Whether captured in the wild or born in captivity, parrots are not domesticated animals like cats and dogs. They are still wild animals. Their natural curiosity, sensitivity, intellect, playfulness, and ability to form bonds with humans can tempt people to keep them in captivity. Unfortunately, the traits that make parrots so intriguing are the same ones that make them extremely difficult to live with as companion animals. Many parrots find themselves displaced as their natural behaviors and needs clash with human expectations. Before you buy or adopt a parrot, consider the following facts:
Parrots bite and instictively chew — you and your home!
Parrots are messy and active and require space to move about and play!
Birds continuously shed “feather dust” – particles of feathers, which may aggravate asthma.
Parrots scream, but many do not talk!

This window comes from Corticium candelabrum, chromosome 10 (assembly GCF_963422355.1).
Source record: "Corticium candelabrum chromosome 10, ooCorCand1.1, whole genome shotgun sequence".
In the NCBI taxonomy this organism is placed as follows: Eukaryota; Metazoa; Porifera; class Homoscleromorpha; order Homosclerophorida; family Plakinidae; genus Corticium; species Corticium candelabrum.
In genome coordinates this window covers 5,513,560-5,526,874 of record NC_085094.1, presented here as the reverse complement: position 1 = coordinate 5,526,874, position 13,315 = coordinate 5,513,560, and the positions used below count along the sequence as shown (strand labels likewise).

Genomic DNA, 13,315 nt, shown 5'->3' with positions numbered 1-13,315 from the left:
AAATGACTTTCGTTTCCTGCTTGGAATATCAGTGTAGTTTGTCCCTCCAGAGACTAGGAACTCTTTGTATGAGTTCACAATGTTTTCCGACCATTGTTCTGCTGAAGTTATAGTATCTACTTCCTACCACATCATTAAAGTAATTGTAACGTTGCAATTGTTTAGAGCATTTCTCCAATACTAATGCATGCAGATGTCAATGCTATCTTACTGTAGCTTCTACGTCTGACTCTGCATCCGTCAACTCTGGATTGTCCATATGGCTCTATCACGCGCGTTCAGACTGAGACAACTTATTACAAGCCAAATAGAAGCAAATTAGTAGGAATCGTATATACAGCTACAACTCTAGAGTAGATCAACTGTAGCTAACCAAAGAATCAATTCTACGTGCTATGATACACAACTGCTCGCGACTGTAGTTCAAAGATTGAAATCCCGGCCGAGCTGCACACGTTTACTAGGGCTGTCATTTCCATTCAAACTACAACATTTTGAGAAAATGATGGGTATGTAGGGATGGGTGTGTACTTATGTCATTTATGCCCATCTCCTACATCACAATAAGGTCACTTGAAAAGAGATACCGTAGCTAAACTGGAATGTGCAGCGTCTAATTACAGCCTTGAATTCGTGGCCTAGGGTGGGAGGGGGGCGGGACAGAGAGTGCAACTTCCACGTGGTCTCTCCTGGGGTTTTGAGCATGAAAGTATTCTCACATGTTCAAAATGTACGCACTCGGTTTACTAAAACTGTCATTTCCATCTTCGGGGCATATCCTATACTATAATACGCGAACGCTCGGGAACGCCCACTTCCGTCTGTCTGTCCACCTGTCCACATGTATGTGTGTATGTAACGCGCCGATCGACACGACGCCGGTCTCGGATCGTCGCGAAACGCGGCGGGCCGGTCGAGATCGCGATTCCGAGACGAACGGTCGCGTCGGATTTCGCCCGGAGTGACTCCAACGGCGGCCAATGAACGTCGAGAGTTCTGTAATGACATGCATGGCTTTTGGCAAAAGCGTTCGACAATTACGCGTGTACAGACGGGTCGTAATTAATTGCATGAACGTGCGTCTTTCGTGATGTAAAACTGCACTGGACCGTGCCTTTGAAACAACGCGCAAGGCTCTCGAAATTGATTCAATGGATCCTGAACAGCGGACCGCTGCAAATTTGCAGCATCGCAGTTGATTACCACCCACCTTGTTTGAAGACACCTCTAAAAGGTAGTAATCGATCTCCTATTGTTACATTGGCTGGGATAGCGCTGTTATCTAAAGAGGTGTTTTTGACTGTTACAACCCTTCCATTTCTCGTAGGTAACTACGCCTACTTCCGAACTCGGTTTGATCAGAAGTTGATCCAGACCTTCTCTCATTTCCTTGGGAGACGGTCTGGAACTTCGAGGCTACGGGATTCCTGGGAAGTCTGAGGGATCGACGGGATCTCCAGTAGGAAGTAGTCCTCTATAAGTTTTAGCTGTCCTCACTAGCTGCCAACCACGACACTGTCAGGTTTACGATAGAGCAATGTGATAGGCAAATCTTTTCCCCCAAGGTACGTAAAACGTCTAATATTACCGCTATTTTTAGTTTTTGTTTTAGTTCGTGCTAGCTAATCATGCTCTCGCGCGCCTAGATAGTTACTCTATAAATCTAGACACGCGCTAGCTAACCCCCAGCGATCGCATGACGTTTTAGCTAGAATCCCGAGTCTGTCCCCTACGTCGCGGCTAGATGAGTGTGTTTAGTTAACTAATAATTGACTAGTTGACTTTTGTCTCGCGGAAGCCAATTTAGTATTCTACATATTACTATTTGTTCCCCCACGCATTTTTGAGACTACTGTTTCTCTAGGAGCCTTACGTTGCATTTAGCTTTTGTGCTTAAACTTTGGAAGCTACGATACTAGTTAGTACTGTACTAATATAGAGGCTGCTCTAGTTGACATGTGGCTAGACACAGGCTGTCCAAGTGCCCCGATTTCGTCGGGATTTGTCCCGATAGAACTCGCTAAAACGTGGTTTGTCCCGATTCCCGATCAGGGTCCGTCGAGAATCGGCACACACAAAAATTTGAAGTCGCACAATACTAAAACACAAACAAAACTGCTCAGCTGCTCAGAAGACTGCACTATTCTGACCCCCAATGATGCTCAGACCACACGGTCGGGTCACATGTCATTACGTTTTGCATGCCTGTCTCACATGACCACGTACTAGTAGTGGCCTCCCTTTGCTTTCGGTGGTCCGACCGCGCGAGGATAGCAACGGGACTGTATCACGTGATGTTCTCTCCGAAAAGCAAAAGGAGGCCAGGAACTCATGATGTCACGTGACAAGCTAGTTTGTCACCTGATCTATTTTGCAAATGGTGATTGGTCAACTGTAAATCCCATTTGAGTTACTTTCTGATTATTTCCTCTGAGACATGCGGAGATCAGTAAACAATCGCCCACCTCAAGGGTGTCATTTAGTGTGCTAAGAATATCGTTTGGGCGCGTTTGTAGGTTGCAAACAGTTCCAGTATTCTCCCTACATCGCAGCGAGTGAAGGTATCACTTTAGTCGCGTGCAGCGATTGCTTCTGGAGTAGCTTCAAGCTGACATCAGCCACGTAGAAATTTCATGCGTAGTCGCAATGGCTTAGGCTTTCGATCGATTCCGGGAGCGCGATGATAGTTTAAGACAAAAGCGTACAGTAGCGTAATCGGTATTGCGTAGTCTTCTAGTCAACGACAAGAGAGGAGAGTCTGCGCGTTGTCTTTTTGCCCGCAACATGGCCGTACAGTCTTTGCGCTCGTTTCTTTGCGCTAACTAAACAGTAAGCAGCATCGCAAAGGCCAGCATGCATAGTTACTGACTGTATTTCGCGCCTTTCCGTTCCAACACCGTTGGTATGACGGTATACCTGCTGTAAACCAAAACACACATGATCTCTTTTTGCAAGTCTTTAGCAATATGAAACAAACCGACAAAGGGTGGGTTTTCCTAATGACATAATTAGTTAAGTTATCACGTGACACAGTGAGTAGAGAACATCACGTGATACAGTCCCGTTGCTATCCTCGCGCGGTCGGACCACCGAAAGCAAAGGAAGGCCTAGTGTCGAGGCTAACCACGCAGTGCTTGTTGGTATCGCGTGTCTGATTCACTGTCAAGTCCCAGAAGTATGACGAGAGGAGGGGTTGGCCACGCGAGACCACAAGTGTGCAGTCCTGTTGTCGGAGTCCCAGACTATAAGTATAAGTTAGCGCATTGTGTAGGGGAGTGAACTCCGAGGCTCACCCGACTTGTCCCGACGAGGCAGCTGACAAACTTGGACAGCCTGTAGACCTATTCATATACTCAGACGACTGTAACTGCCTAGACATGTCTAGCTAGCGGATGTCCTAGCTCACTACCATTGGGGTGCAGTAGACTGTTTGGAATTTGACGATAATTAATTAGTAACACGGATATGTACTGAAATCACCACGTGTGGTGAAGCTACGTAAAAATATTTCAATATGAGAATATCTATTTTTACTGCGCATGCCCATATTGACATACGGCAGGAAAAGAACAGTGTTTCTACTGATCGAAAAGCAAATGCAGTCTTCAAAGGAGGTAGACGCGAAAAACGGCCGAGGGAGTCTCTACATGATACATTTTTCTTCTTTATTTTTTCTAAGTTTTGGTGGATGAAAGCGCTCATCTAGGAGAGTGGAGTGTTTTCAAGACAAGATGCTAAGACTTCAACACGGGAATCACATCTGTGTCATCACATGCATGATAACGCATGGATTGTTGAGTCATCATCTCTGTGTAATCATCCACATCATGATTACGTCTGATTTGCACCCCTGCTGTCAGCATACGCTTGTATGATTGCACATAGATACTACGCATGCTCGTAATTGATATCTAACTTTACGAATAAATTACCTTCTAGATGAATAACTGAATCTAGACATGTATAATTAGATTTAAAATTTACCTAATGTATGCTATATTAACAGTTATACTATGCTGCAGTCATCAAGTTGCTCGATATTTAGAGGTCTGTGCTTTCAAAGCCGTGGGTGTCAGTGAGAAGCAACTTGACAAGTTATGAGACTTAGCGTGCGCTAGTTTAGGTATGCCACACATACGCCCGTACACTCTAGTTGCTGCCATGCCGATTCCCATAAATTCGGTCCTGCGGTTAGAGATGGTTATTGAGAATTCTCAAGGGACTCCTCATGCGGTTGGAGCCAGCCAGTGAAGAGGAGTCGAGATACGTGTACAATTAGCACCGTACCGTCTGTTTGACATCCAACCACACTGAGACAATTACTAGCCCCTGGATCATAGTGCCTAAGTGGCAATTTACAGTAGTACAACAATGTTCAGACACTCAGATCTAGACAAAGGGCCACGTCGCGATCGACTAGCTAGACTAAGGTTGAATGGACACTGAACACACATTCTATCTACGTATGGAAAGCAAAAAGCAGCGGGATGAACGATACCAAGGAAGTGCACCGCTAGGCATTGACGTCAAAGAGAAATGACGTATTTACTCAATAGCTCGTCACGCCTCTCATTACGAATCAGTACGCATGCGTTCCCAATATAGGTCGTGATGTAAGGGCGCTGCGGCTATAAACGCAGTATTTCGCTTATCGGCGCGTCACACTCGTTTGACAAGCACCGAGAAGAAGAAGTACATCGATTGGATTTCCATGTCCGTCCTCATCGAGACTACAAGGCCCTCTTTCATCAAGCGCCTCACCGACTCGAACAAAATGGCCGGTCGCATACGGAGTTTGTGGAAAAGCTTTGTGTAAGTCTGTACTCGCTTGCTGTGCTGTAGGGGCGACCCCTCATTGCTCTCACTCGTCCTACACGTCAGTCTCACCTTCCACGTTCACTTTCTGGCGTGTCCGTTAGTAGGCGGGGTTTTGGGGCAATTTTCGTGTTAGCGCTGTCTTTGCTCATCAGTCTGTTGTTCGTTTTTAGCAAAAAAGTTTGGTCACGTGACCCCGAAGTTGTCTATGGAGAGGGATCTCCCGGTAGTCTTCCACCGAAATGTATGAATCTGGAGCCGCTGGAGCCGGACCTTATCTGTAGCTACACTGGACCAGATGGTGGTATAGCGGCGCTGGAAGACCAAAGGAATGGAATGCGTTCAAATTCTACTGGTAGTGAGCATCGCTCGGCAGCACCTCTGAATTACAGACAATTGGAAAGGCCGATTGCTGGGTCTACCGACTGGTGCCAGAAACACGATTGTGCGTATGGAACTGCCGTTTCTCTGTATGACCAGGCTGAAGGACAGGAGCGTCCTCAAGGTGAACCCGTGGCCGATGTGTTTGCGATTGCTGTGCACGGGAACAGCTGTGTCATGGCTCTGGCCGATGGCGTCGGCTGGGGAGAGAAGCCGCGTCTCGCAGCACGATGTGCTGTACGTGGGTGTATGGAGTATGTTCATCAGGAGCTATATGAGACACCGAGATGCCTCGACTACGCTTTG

Most parrots won’t learn cute tricks!
Parrots are social and need daily attention!
Some parrots never bond with humans!
Parrots need to be served a varied diet, not just seeds and pellets but grains, beans, fruits and vegetables as well!
Parrots are very sensitive to air quality! Tobacco smoke, hair spray, cleaning products, etc., can all be very dangerous for them.
Parrot cages, toys, and vet visits are expensive!
Large parrots can live up to 80 years — will you?
Educating yourself about parrots before bringing one into your life is crucial to solving the homeless parrot problem! Only people who thoroughly understand that parrots are wild animals and who can commit to meeting their demanding needs should consider providing a home for one. Only then will all parrots kept in captivity be properly cared for and appreciated for the wild animals they are, the pet market’s demand for “impulse purchased” baby parrots will decrease, and the homeless bird epidemic will become a thing of the past.